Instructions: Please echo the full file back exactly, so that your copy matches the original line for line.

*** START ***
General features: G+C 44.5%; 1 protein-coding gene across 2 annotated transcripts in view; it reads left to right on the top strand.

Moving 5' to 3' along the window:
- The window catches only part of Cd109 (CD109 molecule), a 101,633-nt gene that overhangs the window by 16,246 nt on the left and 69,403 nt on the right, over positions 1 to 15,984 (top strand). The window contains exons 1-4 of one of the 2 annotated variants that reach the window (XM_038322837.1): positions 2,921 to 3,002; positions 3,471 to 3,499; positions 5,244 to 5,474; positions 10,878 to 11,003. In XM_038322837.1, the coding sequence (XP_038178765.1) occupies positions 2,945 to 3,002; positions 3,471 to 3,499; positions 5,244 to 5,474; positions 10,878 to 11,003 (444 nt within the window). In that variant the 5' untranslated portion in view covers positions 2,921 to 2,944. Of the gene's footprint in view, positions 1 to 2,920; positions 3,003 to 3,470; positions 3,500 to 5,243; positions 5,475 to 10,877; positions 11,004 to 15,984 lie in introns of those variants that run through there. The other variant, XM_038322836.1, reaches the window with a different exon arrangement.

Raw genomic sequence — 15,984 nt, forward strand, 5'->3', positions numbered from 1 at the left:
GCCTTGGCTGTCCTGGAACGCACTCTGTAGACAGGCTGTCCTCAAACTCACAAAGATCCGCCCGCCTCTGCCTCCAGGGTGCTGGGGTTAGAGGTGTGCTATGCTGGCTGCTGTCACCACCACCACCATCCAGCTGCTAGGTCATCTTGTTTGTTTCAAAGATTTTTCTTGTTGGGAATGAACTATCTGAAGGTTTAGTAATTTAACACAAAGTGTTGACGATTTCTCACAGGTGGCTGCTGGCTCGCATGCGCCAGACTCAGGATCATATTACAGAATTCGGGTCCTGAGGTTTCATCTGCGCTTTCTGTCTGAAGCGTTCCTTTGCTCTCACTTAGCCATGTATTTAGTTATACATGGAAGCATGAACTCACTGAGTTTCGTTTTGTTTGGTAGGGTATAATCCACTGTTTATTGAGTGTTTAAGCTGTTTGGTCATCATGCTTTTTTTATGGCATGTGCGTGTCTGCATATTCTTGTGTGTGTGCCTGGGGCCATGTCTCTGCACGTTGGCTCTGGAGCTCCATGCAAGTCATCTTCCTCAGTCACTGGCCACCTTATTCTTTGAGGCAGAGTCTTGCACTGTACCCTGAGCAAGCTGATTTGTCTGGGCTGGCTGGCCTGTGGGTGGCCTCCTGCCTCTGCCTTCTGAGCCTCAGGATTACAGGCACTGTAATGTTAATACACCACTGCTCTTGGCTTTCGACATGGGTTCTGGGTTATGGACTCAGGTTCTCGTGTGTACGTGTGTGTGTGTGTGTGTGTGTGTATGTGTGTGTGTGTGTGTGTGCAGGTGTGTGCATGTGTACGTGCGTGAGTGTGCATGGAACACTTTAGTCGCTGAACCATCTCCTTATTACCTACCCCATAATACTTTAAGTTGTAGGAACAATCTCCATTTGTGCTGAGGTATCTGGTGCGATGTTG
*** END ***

General features: G+C 44.5%; 1 protein-coding gene across 2 annotated transcripts in view; it reads left to right on the top strand.

Moving 5' to 3' along the window:
- The window catches only part of Cd109 (CD109 molecule), a 101,633-nt gene that overhangs the window by 16,246 nt on the left and 69,403 nt on the right, over positions 1 to 15,984 (top strand). The window contains exons 1-4 of one of the 2 annotated variants that reach the window (XM_038322837.1): positions 2,921 to 3,002; positions 3,471 to 3,499; positions 5,244 to 5,474; positions 10,878 to 11,003. In XM_038322837.1, the coding sequence (XP_038178765.1) occupies positions 2,945 to 3,002; positions 3,471 to 3,499; positions 5,244 to 5,474; positions 10,878 to 11,003 (444 nt within the window). In that variant the 5' untranslated portion in view covers positions 2,921 to 2,944. Of the gene's footprint in view, positions 1 to 2,920; positions 3,003 to 3,470; positions 3,500 to 5,243; positions 5,475 to 10,877; positions 11,004 to 15,984 lie in introns of those variants that run through there. The other variant, XM_038322836.1, reaches the window with a different exon arrangement.

Raw genomic sequence — 15,984 nt, forward strand, 5'->3', positions numbered from 1 at the left:
GCCTTGGCTGTCCTGGAACGCACTCTGTAGACAGGCTGTCCTCAAACTCACAAAGATCCGCCCGCCTCTGCCTCCAGGGTGCTGGGGTTAGAGGTGTGCTATGCTGGCTGCTGTCACCACCACCACCATCCAGCTGCTAGGTCATCTTGTTTGTTTCAAAGATTTTTCTTGTTGGGAATGAACTATCTGAAGGTTTAGTAATTTAACACAAAGTGTTGACGATTTCTCACAGGTGGCTGCTGGCTCGCATGCGCCAGACTCAGGATCATATTACAGAATTCGGGTCCTGAGGTTTCATCTGCGCTTTCTGTCTGAAGCGTTCCTTTGCTCTCACTTAGCCATGTATTTAGTTATACATGGAAGCATGAACTCACTGAGTTTCGTTTTGTTTGGTAGGGTATAATCCACTGTTTATTGAGTGTTTAAGCTGTTTGGTCATCATGCTTTTTTTATGGCATGTGCGTGTCTGCATATTCTTGTGTGTGTGCCTGGGGCCATGTCTCTGCACGTTGGCTCTGGAGCTCCATGCAAGTCATCTTCCTCAGTCACTGGCCACCTTATTCTTTGAGGCAGAGTCTTGCACTGTACCCTGAGCAAGCTGATTTGTCTGGGCTGGCTGGCCTGTGGGTGGCCTCCTGCCTCTGCCTTCTGAGCCTCAGGATTACAGGCACTGTAATGTTAATACACCACTGCTCTTGGCTTTCGACATGGGTTCTGGGTTATGGACTCAGGTTCTCGTGTGTACGTGTGTGTGTGTGTGTGTGTGTGTATGTGTGTGTGTGTGTGTGTGCAGGTGTGTGCATGTGTACGTGCGTGAGTGTGCATGGAACACTTTAGTCGCTGAACCATCTCCTTATTACCTACCCCATAATACTTTAAGTTGTAGGAACAATCTCCATTTGTGCTGAGGTATCTGGTGCGATGTTG